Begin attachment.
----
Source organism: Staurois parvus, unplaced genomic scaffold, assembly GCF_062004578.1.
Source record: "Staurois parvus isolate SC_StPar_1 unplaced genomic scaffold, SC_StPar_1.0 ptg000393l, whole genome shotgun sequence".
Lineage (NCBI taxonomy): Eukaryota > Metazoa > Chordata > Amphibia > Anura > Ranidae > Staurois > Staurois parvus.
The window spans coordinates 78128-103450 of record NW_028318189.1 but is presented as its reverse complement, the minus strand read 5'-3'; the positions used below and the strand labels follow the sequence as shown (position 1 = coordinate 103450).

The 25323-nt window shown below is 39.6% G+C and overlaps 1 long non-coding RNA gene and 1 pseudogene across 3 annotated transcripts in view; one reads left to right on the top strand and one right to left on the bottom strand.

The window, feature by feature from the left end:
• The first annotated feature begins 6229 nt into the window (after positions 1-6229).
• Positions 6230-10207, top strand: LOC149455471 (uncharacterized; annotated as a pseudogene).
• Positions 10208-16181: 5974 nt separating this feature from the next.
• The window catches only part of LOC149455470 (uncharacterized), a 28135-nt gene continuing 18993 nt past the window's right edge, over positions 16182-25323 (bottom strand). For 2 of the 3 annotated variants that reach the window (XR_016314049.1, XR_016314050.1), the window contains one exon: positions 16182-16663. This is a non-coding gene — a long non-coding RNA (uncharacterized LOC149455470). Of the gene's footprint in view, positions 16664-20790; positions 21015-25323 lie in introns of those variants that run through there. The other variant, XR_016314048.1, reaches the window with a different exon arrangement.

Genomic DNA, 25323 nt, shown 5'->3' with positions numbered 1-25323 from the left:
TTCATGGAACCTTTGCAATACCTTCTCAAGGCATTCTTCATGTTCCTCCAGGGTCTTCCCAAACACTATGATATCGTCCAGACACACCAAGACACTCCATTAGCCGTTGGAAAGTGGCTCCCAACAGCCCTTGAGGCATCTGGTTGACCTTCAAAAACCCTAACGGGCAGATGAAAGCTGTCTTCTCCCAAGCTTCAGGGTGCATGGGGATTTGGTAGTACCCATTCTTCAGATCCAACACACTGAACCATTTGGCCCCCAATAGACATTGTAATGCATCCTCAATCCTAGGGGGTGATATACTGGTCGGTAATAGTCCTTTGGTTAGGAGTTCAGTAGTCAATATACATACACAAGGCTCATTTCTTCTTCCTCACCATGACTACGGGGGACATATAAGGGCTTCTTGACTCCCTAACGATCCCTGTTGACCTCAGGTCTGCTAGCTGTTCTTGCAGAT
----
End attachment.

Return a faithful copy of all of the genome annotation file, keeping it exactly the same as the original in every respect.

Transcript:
Source organism: Staurois parvus, unplaced genomic scaffold, assembly GCF_062004578.1.
Source record: "Staurois parvus isolate SC_StPar_1 unplaced genomic scaffold, SC_StPar_1.0 ptg000393l, whole genome shotgun sequence".
Lineage (NCBI taxonomy): Eukaryota > Metazoa > Chordata > Amphibia > Anura > Ranidae > Staurois > Staurois parvus.
The window spans coordinates 78128-103450 of record NW_028318189.1 but is presented as its reverse complement, the minus strand read 5'-3'; the positions used below and the strand labels follow the sequence as shown (position 1 = coordinate 103450).

The 25323-nt window shown below is 39.6% G+C and overlaps 1 long non-coding RNA gene and 1 pseudogene across 3 annotated transcripts in view; one reads left to right on the top strand and one right to left on the bottom strand.

The window, feature by feature from the left end:
• The first annotated feature begins 6229 nt into the window (after positions 1-6229).
• Positions 6230-10207, top strand: LOC149455471 (uncharacterized; annotated as a pseudogene).
• Positions 10208-16181: 5974 nt separating this feature from the next.
• The window catches only part of LOC149455470 (uncharacterized), a 28135-nt gene continuing 18993 nt past the window's right edge, over positions 16182-25323 (bottom strand). For 2 of the 3 annotated variants that reach the window (XR_016314049.1, XR_016314050.1), the window contains one exon: positions 16182-16663. This is a non-coding gene — a long non-coding RNA (uncharacterized LOC149455470). Of the gene's footprint in view, positions 16664-20790; positions 21015-25323 lie in introns of those variants that run through there. The other variant, XR_016314048.1, reaches the window with a different exon arrangement.

Genomic DNA, 25323 nt, shown 5'->3' with positions numbered 1-25323 from the left:
TTCATGGAACCTTTGCAATACCTTCTCAAGGCATTCTTCATGTTCCTCCAGGGTCTTCCCAAACACTATGATATCGTCCAGACACACCAAGACACTCCATTAGCCGTTGGAAAGTGGCTCCCAACAGCCCTTGAGGCATCTGGTTGACCTTCAAAAACCCTAACGGGCAGATGAAAGCTGTCTTCTCCCAAGCTTCAGGGTGCATGGGGATTTGGTAGTACCCATTCTTCAGATCCAACACACTGAACCATTTGGCCCCCAATAGACATTGTAATGCATCCTCAATCCTAGGGGGTGATATACTGGTCGGTAATAGTCCTTTGGTTAGGAGTTCAGTAGTCAATATACATACACAAGGCTCATTTCTTCTTCCTCACCATGACTACGGGGGACATATAAGGGCTTCTTGACTCCCTAACGATCCCTGTTGACCTCAGGTCTGCTAGCTGTTCTTGCAGAT